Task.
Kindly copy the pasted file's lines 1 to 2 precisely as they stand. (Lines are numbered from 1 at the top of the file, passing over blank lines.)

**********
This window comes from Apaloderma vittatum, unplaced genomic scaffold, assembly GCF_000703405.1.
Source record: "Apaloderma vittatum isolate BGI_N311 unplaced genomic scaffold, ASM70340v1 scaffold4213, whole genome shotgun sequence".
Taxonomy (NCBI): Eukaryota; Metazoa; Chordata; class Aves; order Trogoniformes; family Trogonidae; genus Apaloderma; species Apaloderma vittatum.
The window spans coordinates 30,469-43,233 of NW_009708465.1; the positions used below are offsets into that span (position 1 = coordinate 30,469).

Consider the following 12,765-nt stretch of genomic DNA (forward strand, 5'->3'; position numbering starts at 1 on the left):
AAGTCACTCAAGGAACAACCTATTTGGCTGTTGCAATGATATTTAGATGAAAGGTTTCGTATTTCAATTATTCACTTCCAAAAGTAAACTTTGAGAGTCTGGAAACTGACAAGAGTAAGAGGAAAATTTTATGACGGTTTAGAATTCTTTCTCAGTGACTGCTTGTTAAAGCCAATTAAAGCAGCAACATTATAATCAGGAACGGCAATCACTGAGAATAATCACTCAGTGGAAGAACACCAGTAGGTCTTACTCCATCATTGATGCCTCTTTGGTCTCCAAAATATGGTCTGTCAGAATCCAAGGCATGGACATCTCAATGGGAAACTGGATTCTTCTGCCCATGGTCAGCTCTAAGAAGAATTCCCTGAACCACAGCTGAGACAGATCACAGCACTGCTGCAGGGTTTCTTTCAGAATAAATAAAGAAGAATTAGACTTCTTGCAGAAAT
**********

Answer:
This window comes from Apaloderma vittatum, unplaced genomic scaffold, assembly GCF_000703405.1.
Source record: "Apaloderma vittatum isolate BGI_N311 unplaced genomic scaffold, ASM70340v1 scaffold4213, whole genome shotgun sequence".